How to watch SpaceX Crew-3 leave the space station

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SpaceX Crew-3 astronauts are scheduled to depart the International Space Station (ISS) early Thursday morning after a six-month stay aboard the orbiting laboratory.

NASA astronauts Raja Chari, Tom Marshburn and Kayla Barron, along with Matthias Maurer from the European Space Agency (ESA), arrived at the ISS in November 2021.

From left to right: Matthias Maurer, Tom Marshburn, Raja Chari and Kayla Barron. SpaceX

Crew members spent their time in space conducting scientific research in microgravity conditions, performing spacewalks outside the station, sharing their space experiences with people on the ground and to enjoy the magnificent landscapes offered by their unique location 250 miles above the Earth. They even found time to “dance”.

But now it’s time to go home.

What to expect

The livestream will show Crew-3 astronauts preparing to undock from the ISS. It will also show the capsule driving away from the station as the crew members begin their journey home. Audio feeds between the astronauts and Mission Control will also be part of the coverage, allowing viewers to follow exactly what’s going on.

Approximately 23 hours after undocking, the livestream will show the final moments of the return trip. The Crew Dragon’s descent will be slowed by parachutes before it crashes into the sea off the coast of Florida. A boat-based recovery team will then bring the capsule back to earth, after which the astronauts will be able to breathe fresh air for the first time in six months.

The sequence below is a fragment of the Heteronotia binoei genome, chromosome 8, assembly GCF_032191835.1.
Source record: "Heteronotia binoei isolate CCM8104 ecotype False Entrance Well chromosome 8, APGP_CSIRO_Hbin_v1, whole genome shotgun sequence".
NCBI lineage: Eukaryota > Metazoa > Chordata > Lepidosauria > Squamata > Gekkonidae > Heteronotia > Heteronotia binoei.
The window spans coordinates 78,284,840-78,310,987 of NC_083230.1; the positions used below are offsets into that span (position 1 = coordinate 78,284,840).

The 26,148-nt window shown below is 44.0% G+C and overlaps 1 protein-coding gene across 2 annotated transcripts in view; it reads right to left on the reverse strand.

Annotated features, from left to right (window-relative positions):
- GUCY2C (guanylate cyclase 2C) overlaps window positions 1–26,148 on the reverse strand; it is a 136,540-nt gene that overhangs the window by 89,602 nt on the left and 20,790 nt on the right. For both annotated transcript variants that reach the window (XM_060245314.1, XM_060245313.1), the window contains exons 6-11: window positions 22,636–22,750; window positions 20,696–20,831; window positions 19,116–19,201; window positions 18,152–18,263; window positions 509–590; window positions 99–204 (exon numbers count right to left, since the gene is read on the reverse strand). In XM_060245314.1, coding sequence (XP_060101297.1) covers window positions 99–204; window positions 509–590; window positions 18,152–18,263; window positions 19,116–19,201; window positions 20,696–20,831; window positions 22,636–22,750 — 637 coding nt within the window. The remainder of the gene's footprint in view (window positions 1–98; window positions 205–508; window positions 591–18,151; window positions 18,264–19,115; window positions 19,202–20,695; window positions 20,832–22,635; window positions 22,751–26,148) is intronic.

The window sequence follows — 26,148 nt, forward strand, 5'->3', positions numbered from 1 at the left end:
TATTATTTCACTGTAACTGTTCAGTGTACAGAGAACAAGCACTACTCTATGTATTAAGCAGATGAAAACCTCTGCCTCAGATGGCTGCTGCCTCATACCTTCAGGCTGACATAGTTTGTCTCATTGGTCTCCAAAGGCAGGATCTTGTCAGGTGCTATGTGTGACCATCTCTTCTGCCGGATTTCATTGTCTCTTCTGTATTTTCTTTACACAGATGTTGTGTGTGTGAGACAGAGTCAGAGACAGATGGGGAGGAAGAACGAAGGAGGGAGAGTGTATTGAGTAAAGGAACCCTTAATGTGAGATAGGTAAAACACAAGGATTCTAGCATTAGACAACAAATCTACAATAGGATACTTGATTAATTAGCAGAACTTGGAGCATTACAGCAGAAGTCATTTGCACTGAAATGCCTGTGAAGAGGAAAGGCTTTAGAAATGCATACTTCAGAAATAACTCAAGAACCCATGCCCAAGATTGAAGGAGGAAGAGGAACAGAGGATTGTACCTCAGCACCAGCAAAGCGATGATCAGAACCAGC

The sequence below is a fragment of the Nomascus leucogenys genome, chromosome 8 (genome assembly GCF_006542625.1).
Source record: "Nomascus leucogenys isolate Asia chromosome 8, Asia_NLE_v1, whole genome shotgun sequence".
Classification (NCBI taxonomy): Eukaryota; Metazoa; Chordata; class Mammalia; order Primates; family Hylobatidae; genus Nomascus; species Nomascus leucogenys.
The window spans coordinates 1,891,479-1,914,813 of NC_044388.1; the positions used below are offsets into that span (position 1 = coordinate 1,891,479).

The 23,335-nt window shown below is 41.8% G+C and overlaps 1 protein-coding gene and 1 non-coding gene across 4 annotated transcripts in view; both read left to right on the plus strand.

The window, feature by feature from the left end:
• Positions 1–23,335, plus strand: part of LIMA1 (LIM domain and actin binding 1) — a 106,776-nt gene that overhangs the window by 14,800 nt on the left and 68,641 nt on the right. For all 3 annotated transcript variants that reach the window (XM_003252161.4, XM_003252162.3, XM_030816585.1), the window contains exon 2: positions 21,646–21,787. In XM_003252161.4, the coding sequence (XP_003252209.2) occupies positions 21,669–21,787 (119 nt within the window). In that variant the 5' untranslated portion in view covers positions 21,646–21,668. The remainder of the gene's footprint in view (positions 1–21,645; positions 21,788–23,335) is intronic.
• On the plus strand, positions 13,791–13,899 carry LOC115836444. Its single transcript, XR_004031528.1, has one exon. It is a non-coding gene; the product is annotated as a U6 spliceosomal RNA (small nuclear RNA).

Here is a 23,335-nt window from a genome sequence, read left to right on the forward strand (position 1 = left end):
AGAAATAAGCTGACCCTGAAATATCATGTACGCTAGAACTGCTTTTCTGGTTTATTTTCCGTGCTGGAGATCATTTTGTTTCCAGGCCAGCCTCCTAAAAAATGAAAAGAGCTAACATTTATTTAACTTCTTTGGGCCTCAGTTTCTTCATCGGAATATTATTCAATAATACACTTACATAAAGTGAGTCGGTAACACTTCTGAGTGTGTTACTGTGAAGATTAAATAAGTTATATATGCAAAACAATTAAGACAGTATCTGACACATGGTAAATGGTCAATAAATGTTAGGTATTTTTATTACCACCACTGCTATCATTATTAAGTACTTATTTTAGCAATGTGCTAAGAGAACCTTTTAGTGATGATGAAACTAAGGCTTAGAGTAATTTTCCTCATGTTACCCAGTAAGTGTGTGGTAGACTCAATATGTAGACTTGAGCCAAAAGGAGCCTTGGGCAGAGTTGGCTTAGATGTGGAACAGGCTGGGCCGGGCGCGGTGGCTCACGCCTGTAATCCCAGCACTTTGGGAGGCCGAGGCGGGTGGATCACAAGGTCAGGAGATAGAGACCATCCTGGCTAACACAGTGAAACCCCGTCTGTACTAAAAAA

How to watch

The Crew Dragon capsule is scheduled to undock from the ISS at 1:05 a.m. ET Thursday, May 5 (10:05 p.m. PT, Wednesday). You can watch the process via the embedded player at the top of this page or by heading to NASA websitewhich will broadcast the same live stream.

NASA will also cover the splashdown, which is expected to take place off the coast of Florida around 12:37 a.m. Friday, May 6 (9:37 p.m. PT, Thursday).

As always, NASA is closely monitoring weather conditions at the recovery site. If deemed inappropriate, undocking will be delayed. NASA’s Twitter account will offer the latest updates in the event of a schedule change, and we will update this page with any schedule changes.

To learn more about how astronauts live and work aboard the International Space Station, watch these insightful videos made by visitors over the years.

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